I stumbled upon a report by someone named Deborah Amos, who was returning to visit Baghdad for the first time in four years.
While the details were revealing in that the mainstream media report only the gory details to discredit Bush–and now only successes to burnish Obama–what really struck me was Ms. Amos’s discussion of everyday life in the Iraqi capital. Here:
The word makku unites Sunnis and Shiite alike. It means "there isn’t any." This was the first Iraqi Arabic word I learned back in 2003 and is still uttered in almost every discussion. Makku jobs, makku water, makku electricity. These complaints have only gotten stronger in my four-year absence.
Here in America, we can say, "Makku money, makku jobs, makku future."
From the city of Belvedere, Calif.:
City Council order reads: “No dog shall be in a public place without its master on a leash."
Now, I realize it often seems like my dog is pulling me while I’m walking him, but the leash is on his neck, not mine. I’d never make it in Belvedere.
Okay, so SubSpeak doesn’t really describe what’s happening to the English language in the new world of instant electronic communication, but I was (vainly) trying to come up with a variation on George Orwell’s famed DoubleSpeak (the language politicians use). I mean, if we went around talking in text abbreviations, then SubSpeak might apply, but TextSpeak might even be better.
However, my whole point in creating SubSpeak was to castigate the texting phenomenon as something sub-human, or at least as sub-human communication–a sign of 1) irreversible decay in interpersonal relationships and 2) the imminent demise of the English language and people who know how to use it to beautiful effect.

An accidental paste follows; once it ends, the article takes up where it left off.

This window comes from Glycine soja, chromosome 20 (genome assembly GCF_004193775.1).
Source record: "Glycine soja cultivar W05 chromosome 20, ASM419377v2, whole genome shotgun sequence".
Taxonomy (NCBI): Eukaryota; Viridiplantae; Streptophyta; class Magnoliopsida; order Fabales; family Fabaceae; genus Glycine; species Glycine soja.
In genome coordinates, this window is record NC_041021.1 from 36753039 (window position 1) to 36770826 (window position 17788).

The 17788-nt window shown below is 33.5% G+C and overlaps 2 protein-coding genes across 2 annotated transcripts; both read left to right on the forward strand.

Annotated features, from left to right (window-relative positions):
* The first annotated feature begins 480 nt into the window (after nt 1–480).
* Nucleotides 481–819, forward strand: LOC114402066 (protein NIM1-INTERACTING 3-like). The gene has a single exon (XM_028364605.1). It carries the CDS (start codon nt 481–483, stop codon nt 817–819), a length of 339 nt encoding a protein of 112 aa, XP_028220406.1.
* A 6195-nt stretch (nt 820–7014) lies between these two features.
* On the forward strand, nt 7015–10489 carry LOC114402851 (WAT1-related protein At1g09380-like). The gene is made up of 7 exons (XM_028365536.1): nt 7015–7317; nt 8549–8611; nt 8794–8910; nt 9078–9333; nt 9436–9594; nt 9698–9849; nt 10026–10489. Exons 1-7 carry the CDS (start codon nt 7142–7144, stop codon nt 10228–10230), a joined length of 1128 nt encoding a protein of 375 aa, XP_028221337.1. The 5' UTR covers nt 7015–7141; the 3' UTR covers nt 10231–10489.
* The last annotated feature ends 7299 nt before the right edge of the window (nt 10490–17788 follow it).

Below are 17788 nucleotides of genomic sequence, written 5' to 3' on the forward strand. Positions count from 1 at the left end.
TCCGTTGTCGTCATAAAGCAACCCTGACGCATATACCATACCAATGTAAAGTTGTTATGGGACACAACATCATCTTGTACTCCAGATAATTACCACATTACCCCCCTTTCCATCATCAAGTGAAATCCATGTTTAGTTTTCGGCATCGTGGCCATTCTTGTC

Anyway, I got on this topic after reading an article in today’s Wall Street Journal entitled "Quick! Tell Us What KUTGW Means." Through the course of the article, I learned many abbreviations, but being someone who sees no purpose in texting and uses cell phones only for emergency calls, I was definitely a parvenue to SubSpeak (which I intend to remain).
Anyway, KUTGW means "keep up the good work."
Gee, I’d really love to see that as a subject line in an e-mail after working my butt off on a project for six weeks. How about coming over and telling me in person?
Here’s my contribution to the subject: URE.
Translation: Use Real English. (Another: CIP, Communicate In Person.)
(The article must’ve been widely read. It mentioned a site where one could find translations of electronic abbreviations, and each time I went there, NetLingo.com was not operating. It might’ve crashed from the sudden onslaught of visitors. Another site, dtxtr.com, allows you to enter either the abbreviation for a translation or the full English for an accepted abbreviation.)
I wonder if anybody at the Los Angeles Times realizes that today the newspaper ran an article twice.
Well, not exactly, the articles were written by different people, but both the Calendar (page D4) and the Business (B3) sections featured articles on a new Web site called RunPee.com that alerts moviegoers to appropriate spots in films to run to the bathroom and not miss anything.
As for RunPee.com and moviegoers, I’ve got a better idea–don’t bother wasting your money on the movies Hollywood wastes your time on. Try reading a book instead.